Fashionistas love the benefits of a elasticated waistline when they wear sweatpants in their work-from-home outfits.
Tracksuit bottoms were the enemy of fashion for a long time. Karl Lagerfeld’s infamous, if not forgotten, maxim states that sweatpants are a sign of defeat. “You lost control of your life, so you bought sweatpants.” This is a common attitude in luxury fashion circles.
Lockdown has allowed for change. Last week, Anna Wintour, Vogue .editor in chief, stunned many fashionistas by posting a photo .f her work-from-home outfit: a Breton top and joggers. This is a context: During an otherwise sunny online Q+A session last July, the air became chilly when a fan asked, “Hey Anna! Do you wear sweatpants?” and followed that with a sharp pause.
One Twitter user said: “This could spell the end of the world, as we know it. Anna Wintour appears in sweatpants for first time.”
Although it’s not the end, it could be the end for an era. Bella Hadid, a model, wore a white pair of track pants on TikTok. Courtney Trop (3422,000 followers) also wore a Miaou pair.
“Since lockdown we have seen an increase of 1,000% in tracksuit bottoms,” Serena Rees, CEO of the gender-neutral brand Les Girls Les Boys, says. “It’s been amazing.”
According to the tracking firm Edited, sales of sweatpants are up 36% compared with the same period in 2019, while searches have increased by 2,000% since last March on influencer platform Liketoknowit.com.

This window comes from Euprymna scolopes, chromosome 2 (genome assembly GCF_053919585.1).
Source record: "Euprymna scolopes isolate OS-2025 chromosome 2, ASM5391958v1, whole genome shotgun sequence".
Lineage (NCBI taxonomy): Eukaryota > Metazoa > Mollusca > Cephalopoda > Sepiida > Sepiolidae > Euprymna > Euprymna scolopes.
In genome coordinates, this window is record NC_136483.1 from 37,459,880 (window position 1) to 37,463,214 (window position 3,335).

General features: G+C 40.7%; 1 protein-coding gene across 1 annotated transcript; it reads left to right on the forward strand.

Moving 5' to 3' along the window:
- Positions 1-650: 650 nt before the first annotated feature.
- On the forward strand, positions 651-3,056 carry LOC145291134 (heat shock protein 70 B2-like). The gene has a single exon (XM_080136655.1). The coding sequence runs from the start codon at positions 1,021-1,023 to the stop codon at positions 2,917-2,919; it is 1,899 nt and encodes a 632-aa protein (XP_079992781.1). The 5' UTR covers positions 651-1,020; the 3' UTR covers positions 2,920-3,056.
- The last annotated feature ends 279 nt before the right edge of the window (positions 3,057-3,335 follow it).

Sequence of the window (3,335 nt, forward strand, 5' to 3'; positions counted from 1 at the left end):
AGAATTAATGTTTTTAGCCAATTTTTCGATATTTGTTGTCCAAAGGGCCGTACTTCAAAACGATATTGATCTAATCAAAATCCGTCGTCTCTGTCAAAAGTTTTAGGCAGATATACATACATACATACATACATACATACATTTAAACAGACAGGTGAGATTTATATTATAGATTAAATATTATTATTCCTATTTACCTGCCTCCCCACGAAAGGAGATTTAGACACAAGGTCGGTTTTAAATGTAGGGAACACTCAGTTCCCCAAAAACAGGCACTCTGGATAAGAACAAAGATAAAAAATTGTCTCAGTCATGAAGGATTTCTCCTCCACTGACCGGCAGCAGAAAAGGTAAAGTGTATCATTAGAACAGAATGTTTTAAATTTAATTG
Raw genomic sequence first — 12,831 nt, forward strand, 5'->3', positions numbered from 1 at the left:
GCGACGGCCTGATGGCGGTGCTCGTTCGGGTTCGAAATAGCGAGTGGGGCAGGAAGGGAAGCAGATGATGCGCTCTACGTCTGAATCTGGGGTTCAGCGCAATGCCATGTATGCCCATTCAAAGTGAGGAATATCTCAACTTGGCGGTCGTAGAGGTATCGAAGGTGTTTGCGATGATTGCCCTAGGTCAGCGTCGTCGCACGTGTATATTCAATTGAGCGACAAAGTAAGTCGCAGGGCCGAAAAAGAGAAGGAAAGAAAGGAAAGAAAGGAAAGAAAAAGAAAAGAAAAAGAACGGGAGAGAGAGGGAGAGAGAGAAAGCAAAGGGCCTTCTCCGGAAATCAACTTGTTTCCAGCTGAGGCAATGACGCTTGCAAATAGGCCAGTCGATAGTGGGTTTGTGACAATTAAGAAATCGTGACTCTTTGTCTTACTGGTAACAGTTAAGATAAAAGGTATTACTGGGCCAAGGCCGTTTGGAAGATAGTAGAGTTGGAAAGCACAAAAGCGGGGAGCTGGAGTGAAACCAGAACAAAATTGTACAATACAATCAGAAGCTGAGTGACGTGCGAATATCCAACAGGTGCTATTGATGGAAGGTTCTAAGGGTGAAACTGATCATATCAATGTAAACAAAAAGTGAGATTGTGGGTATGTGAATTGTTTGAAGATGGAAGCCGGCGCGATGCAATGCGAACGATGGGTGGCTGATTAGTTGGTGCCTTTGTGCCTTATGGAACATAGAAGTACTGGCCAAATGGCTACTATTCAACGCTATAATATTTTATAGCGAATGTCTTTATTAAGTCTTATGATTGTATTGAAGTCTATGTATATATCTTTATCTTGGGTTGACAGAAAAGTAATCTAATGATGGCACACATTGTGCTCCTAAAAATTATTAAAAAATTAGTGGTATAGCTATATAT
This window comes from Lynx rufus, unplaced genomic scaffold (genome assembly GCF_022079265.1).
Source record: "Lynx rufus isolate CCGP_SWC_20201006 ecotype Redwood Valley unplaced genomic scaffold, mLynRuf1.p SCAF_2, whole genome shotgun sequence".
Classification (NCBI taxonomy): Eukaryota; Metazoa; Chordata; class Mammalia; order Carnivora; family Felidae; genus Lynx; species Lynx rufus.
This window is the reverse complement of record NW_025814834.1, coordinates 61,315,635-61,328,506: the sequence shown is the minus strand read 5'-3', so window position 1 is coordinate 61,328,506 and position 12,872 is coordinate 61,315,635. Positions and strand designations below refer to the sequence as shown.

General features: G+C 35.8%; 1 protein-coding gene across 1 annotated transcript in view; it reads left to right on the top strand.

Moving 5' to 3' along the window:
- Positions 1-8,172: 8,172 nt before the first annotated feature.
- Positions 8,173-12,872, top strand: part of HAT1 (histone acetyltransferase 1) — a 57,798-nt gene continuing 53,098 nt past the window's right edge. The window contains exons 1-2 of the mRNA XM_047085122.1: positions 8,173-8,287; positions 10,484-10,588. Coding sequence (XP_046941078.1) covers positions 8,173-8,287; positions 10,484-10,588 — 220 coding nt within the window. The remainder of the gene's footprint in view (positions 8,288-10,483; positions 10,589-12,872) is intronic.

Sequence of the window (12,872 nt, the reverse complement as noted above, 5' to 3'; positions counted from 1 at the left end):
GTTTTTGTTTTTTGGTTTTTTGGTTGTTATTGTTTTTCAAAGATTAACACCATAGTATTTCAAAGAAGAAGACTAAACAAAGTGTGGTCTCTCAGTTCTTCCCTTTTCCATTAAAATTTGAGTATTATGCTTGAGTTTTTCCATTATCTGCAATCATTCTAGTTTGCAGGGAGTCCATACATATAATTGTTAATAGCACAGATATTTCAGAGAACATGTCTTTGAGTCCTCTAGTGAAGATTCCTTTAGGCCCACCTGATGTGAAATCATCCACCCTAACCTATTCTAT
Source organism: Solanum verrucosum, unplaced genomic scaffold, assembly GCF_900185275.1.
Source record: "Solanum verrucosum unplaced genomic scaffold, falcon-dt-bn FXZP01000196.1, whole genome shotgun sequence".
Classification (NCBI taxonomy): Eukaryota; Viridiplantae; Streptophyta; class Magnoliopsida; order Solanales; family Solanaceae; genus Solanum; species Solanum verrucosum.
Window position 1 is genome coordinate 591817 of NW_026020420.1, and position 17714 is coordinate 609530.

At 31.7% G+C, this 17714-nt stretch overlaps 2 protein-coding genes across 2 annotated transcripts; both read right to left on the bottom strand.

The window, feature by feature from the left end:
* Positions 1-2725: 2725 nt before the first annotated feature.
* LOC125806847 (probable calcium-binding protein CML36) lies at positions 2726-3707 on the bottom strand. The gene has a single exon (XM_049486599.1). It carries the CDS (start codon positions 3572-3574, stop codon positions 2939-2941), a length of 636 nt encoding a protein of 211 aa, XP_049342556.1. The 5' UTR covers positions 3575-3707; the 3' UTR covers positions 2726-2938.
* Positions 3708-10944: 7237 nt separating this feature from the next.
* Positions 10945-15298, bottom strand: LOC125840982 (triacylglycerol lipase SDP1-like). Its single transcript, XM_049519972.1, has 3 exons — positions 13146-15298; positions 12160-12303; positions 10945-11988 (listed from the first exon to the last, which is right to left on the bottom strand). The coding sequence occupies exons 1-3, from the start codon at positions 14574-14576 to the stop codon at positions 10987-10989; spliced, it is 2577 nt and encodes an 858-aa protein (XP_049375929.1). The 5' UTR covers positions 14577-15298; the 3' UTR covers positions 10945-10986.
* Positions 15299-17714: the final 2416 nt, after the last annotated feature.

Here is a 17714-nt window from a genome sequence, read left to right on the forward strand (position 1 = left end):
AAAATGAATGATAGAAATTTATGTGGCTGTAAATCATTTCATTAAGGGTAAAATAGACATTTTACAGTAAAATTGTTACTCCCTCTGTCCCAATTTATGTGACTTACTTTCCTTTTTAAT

The tracksuit bottom has been softened by the pandemic. It has become the go-to work-from-home trouser. In these difficult times, most people want an easy and quick option. “They are the new jeans and nice-top,” says fashion stylist Bianca Nicole.
Not everyone is convinced. Last week, Adam Tschorn, deputy fashion editor of the LA Times, wrote an impassioned plea against the rise of the tracksuit bottom in our work-from-home environment. “Please, put aside those sweatpants, ratty grey, decades-old collegiate sweatshirts, and obscure minor league baseball cap, and get to work looking like we are earning the wages we have been blessed with.”
He was perhaps recalling when sweatpants were last popularized – the 2000s with Juicy Couture and celebrity wearers such as Britney, Lindsay Lohan, Amy Poehler (as the “cool mom” in Mean Girls), and Paris Hilton (she famously stated that she owned 100 pairs).
Popularity of the jogging pants has raised questions about post-coronavirus workwear. Will we trade our pencil skirts for something with elasticated waists? Sofia Prantera, designer behind label Aries Arise’s No Problemo tie dye tracksuits, says, “I was wondering that too.”
“I believe there are two outcomes to this dilemma: ‘I don’t want to wear sweatpants ever again’ and ‘How will I ever feel comfortable wearing fixed-waist pants?'”
Rees states: “We have come a long distance (forward) in office attire. They have a place in the workplace.”
David Telfer, head of design at Sunspel warns that “it’s about what you feel socially and comfortable going to work.”
Is the rise of joggers indicative for a larger change? There is a new era in which all aspects of our lives are interconnected, a previously unknown era. Kim Toffoletti is an associate professor of sociology at Deakin University, Australia. She says that their popularity might lead to a shift away from formal wear, a focus on being professional at work and more flexibility between living and working.